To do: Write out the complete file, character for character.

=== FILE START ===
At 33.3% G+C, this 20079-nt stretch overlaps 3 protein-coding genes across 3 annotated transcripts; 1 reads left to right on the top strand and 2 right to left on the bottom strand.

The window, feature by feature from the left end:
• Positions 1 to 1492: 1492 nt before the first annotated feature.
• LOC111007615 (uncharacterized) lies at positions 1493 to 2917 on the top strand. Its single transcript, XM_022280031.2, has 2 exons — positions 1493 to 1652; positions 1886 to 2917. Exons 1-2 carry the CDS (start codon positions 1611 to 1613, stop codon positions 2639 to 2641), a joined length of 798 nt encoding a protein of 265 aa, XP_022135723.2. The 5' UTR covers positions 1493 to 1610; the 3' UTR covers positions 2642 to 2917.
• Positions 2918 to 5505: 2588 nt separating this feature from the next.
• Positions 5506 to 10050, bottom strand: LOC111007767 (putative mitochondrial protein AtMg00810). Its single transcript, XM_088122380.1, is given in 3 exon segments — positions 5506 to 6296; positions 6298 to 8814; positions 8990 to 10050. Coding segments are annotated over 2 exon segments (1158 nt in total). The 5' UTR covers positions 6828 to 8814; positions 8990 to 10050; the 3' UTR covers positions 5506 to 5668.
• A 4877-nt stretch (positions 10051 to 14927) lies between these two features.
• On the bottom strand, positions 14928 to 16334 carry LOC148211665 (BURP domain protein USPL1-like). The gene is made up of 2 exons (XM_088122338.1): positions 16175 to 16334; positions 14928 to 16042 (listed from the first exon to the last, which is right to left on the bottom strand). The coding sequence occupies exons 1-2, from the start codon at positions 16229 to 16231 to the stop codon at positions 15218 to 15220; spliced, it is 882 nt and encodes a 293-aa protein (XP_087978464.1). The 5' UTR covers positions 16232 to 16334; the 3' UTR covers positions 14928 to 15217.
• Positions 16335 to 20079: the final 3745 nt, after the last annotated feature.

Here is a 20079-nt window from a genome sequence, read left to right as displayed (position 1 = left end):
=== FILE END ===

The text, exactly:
At 33.3% G+C, this 20079-nt stretch overlaps 3 protein-coding genes across 3 annotated transcripts; 1 reads left to right on the top strand and 2 right to left on the bottom strand.

The window, feature by feature from the left end:
• Positions 1 to 1492: 1492 nt before the first annotated feature.
• LOC111007615 (uncharacterized) lies at positions 1493 to 2917 on the top strand. Its single transcript, XM_022280031.2, has 2 exons — positions 1493 to 1652; positions 1886 to 2917. Exons 1-2 carry the CDS (start codon positions 1611 to 1613, stop codon positions 2639 to 2641), a joined length of 798 nt encoding a protein of 265 aa, XP_022135723.2. The 5' UTR covers positions 1493 to 1610; the 3' UTR covers positions 2642 to 2917.
• Positions 2918 to 5505: 2588 nt separating this feature from the next.
• Positions 5506 to 10050, bottom strand: LOC111007767 (putative mitochondrial protein AtMg00810). Its single transcript, XM_088122380.1, is given in 3 exon segments — positions 5506 to 6296; positions 6298 to 8814; positions 8990 to 10050. Coding segments are annotated over 2 exon segments (1158 nt in total). The 5' UTR covers positions 6828 to 8814; positions 8990 to 10050; the 3' UTR covers positions 5506 to 5668.
• A 4877-nt stretch (positions 10051 to 14927) lies between these two features.
• On the bottom strand, positions 14928 to 16334 carry LOC148211665 (BURP domain protein USPL1-like). The gene is made up of 2 exons (XM_088122338.1): positions 16175 to 16334; positions 14928 to 16042 (listed from the first exon to the last, which is right to left on the bottom strand). The coding sequence occupies exons 1-2, from the start codon at positions 16229 to 16231 to the stop codon at positions 15218 to 15220; spliced, it is 882 nt and encodes a 293-aa protein (XP_087978464.1). The 5' UTR covers positions 16232 to 16334; the 3' UTR covers positions 14928 to 15217.
• Positions 16335 to 20079: the final 3745 nt, after the last annotated feature.

Here is a 20079-nt window from a genome sequence, read left to right as displayed (position 1 = left end):